It’s my 30th birthday, and for the first time in 5 years, I didn’t cry on my birthday.
I have always been very driven and an overachiever. So its no surprise I had BIG plans for my late 20’s. I was never a girl who dreamed of having a family. But as my 20’s unfolded I started dreaming of them. The only problem was, I was also having a really hard time letting go of my ‘plan’.
Every year my birthday came, I had mourned what I could have been and what I wasn’t when what I should have been doing was marvelling at who I had become.
Now at 30, I am so incredibly proud of who I am, NOT because of my accomplishments, but because I am HAPPY. Being happy whether you have the world in your hands or just sand is the most difficult thing to be. And I finally am. And here’s how…Every year my birthday came, I had mourned what I could have been and what I wasn't when what I should have been doing was marvelling at who I had become. Click To Tweet
I was enrolled in a PhD program in Boston for Cellular and Molecular Biology. I had my life planned out and I was right on track. I had finished my undergrad in 3 years, applied and gotten into graduate school as one of the youngest in my class. I was going to get my PhD, do a postdoctoral focusing on stem cell research and get on track for tenure.
Then… I met him… I fell in love. I really really liked him. And he was going to move to Boston for me. And we would live happily ever after…
What happened that wasn’t in the plan was that I changed. My dreams changed and I didn’t like it! I no longer wanted to stay in the lab as long as I physically could. I wanted to be home, I wanted to eat dinner together. I wanted a family that was very different from the one I had always imagined.
The tenure-track was no longer fitting into my dream. And I made the difficult decision to bow out of my program with a Masters. It broke my heart on my 25th birthday to no longer be on track for my “plans to succeed.”
I was actually embarrassed for having a new dream.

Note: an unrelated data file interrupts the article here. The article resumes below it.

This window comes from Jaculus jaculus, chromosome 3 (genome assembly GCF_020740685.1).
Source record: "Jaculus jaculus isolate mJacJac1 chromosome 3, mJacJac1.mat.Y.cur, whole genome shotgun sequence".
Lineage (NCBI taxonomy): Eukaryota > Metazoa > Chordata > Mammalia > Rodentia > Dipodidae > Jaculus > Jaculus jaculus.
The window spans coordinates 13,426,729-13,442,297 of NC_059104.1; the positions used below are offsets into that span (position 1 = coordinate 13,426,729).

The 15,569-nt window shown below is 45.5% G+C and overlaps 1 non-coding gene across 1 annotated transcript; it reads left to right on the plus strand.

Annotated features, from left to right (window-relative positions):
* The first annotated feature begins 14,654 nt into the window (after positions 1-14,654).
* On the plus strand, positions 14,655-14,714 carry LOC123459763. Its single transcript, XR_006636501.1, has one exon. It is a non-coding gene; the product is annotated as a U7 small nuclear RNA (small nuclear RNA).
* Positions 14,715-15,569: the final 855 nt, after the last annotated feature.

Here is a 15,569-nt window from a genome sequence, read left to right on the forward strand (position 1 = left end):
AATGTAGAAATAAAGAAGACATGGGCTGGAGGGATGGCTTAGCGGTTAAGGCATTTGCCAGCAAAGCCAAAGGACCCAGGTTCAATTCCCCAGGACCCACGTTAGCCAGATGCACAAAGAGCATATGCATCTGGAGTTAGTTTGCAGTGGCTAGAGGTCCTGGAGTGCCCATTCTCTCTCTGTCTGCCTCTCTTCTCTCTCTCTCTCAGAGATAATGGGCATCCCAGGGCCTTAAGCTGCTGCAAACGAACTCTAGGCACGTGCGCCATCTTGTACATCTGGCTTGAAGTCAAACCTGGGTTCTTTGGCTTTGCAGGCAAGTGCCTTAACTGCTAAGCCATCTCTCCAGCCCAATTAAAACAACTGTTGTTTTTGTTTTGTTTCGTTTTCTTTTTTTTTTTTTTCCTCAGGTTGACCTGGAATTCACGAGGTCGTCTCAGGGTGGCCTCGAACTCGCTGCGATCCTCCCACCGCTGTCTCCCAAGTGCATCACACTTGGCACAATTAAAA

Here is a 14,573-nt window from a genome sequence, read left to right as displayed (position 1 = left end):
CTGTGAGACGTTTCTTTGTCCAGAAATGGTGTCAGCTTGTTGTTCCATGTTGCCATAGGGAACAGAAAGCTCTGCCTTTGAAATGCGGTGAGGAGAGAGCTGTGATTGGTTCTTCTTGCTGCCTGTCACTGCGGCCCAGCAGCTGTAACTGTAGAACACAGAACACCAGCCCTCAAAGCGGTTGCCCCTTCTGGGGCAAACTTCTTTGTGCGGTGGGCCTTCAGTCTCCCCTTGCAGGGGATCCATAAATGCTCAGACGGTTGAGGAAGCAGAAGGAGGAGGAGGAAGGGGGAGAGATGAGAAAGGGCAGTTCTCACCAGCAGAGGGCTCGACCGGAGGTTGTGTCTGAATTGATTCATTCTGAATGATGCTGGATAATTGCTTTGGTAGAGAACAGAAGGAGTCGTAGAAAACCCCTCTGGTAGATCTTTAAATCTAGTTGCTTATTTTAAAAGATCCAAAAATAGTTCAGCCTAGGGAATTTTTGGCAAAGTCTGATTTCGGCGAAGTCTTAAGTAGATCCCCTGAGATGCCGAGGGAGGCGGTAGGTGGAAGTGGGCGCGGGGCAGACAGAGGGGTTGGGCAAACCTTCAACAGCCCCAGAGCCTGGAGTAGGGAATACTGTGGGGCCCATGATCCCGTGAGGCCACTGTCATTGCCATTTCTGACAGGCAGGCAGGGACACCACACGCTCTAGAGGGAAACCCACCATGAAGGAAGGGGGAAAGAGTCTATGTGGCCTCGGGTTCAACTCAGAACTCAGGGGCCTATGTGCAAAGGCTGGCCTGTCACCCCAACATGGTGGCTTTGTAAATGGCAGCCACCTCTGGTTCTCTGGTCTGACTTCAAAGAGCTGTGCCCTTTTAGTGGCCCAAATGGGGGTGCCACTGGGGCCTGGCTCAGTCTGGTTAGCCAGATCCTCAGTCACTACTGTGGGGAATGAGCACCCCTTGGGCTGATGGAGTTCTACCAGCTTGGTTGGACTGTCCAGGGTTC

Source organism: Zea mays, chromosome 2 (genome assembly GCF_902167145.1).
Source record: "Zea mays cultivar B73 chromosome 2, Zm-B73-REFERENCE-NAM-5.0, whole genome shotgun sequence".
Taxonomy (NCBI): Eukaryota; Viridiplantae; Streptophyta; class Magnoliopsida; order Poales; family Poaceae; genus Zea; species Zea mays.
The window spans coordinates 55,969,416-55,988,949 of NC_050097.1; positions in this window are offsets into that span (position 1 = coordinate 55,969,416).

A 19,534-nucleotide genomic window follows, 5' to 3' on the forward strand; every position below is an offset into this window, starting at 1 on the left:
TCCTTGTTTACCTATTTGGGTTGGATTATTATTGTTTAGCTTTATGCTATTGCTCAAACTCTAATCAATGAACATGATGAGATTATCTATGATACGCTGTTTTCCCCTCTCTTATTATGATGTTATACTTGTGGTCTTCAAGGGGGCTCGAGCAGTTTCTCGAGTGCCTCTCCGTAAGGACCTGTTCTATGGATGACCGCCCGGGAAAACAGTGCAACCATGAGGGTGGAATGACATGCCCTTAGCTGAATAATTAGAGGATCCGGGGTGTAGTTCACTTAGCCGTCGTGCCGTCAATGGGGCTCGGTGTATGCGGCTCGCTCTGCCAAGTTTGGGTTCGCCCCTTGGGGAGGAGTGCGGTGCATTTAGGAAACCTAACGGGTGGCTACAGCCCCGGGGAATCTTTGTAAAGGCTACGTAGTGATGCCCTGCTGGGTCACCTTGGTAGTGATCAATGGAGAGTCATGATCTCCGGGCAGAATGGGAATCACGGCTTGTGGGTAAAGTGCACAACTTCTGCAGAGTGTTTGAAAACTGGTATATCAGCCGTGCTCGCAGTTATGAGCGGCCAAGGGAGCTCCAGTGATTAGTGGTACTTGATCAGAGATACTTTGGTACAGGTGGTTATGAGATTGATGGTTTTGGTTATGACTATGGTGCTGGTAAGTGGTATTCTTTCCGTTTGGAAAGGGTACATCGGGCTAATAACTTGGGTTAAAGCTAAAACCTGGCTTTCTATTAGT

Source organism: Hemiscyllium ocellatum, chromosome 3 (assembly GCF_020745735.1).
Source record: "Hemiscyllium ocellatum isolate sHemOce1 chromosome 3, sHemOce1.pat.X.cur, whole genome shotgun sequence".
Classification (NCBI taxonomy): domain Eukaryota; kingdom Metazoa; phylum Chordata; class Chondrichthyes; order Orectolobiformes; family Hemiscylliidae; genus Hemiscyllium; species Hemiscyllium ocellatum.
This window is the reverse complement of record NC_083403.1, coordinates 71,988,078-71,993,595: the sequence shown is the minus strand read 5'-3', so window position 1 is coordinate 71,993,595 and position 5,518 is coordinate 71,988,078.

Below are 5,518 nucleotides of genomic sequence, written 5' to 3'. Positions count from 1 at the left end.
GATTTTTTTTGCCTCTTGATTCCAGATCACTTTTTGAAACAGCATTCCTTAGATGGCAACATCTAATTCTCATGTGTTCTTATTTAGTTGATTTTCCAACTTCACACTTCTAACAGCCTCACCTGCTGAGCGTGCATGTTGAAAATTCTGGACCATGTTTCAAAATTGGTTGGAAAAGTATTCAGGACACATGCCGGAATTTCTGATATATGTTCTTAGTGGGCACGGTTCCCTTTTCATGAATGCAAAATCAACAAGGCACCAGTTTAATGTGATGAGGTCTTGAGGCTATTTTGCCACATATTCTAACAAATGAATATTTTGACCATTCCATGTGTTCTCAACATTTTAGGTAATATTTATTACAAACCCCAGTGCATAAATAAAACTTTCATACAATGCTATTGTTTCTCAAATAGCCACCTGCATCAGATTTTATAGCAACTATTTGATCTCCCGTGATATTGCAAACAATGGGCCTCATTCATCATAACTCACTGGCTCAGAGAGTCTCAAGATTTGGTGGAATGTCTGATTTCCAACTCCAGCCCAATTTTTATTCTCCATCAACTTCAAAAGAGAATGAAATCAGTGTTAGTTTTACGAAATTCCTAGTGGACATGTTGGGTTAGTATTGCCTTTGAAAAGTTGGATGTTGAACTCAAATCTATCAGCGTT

I was settled in NY, in a passionless job. I had gotten my Masters but it just felt like a piece of paper. We’d been trying to start a family for almost a year now. I felt like I was failing at starting a family that I had already paid for with my “career dream”.
My existence in the world seemed pretty insignificant. I felt replaceable at my job. My presence at home really didn’t feel significant either. Sure I cooked from time to time, but was I essential? Irreplaceable? My dream of a family life was not living up to my expectations. Regardless to say, the 26th year of my marvellous life wasn’t good enough.
I had no plan. I felt like I was wandering aimlessly.
I should have been so incredibly happy. I should have been on top of every rooftop in New York singing ballads of my own praise. BUT… I felt like a phoney.
I had been given the world’s biggest blessing: my beautiful daughter, Rukaya. I had my dream. I had my family. Yet I wasn’t happy. I was torn. I didn’t want to go back to work. But I couldn’t hand her over. She was my dream. But I missed having a career. The dream just wasn’t enough. I decided to do a career “arch”. I decided to try and get the best of both worlds.
I enrolled in a second Masters programme online in Public Health. What I told people was: I was hoping that it would open up the door to jobs that fit with a parenting lifestyle. But the reality was, I was ashamed to be a stay at home mom.
By being in school I felt like I could hold on to my career-oriented dream a little while longer. Being indoors in a small NY apartment, overweight and postpartum, I was pretty depressed and low.
I had not made many friends. I was lonely in the busiest city I had ever known. My plan had been fulfilled. I had a family.
But I wasn’t happy. Nothing was ever enough.